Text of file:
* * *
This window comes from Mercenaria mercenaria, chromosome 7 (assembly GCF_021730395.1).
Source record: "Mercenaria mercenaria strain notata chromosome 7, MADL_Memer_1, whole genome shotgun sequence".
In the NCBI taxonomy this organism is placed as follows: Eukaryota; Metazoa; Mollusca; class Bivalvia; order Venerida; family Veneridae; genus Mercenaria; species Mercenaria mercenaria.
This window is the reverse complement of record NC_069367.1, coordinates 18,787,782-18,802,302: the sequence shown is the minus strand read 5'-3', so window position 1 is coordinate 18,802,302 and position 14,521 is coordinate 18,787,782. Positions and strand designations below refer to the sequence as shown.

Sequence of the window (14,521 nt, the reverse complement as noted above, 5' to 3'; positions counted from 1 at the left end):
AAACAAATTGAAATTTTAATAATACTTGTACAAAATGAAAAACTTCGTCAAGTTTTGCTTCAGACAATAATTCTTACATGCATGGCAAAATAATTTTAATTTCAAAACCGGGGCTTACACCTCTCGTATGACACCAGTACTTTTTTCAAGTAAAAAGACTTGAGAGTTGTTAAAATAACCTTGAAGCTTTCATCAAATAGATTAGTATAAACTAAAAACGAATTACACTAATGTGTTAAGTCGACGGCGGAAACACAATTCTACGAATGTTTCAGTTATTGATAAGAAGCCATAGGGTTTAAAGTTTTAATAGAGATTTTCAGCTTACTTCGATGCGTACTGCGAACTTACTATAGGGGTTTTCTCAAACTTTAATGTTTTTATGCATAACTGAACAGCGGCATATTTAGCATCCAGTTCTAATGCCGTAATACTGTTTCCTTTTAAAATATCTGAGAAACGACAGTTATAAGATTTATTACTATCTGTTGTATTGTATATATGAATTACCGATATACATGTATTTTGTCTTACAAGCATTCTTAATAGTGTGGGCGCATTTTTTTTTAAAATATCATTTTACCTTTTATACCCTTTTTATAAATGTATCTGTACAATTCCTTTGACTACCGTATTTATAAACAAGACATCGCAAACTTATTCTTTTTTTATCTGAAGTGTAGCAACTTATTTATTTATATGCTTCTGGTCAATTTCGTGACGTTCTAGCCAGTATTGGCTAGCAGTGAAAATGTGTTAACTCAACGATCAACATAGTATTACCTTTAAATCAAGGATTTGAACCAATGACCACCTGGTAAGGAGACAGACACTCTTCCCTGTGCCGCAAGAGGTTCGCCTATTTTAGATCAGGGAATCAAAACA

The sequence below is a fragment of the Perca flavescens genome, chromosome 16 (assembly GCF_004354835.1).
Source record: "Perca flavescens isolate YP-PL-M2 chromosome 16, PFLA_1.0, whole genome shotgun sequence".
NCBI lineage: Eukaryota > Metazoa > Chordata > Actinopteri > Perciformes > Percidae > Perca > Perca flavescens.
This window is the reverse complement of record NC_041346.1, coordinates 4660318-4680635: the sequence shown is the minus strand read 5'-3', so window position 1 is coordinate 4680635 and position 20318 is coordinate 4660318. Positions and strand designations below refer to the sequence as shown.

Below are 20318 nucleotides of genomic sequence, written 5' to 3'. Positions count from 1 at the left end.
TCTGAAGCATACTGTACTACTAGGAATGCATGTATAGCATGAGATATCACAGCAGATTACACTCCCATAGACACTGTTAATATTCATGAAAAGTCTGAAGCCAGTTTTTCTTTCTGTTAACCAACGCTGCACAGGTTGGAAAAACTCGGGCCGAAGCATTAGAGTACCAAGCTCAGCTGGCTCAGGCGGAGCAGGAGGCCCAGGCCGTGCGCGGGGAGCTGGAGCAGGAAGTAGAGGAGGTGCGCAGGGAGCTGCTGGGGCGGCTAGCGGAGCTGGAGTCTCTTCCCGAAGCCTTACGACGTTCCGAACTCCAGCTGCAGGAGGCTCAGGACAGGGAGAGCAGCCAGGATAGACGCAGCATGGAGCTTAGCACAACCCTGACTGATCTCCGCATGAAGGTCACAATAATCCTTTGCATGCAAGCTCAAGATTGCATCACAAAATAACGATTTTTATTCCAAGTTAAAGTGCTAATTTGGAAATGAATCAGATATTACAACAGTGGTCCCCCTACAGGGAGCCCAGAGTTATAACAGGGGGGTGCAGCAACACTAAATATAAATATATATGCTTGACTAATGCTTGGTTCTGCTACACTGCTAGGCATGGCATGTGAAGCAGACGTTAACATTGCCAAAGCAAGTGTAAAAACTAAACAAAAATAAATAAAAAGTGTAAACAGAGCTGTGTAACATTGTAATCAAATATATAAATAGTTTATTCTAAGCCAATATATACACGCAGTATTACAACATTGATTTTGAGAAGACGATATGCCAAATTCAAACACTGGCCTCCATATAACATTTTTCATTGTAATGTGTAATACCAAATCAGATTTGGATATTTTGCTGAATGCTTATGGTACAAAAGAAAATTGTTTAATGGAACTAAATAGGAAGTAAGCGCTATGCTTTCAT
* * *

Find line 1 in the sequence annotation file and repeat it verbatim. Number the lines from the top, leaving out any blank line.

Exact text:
This window comes from Mercenaria mercenaria, chromosome 7 (assembly GCF_021730395.1).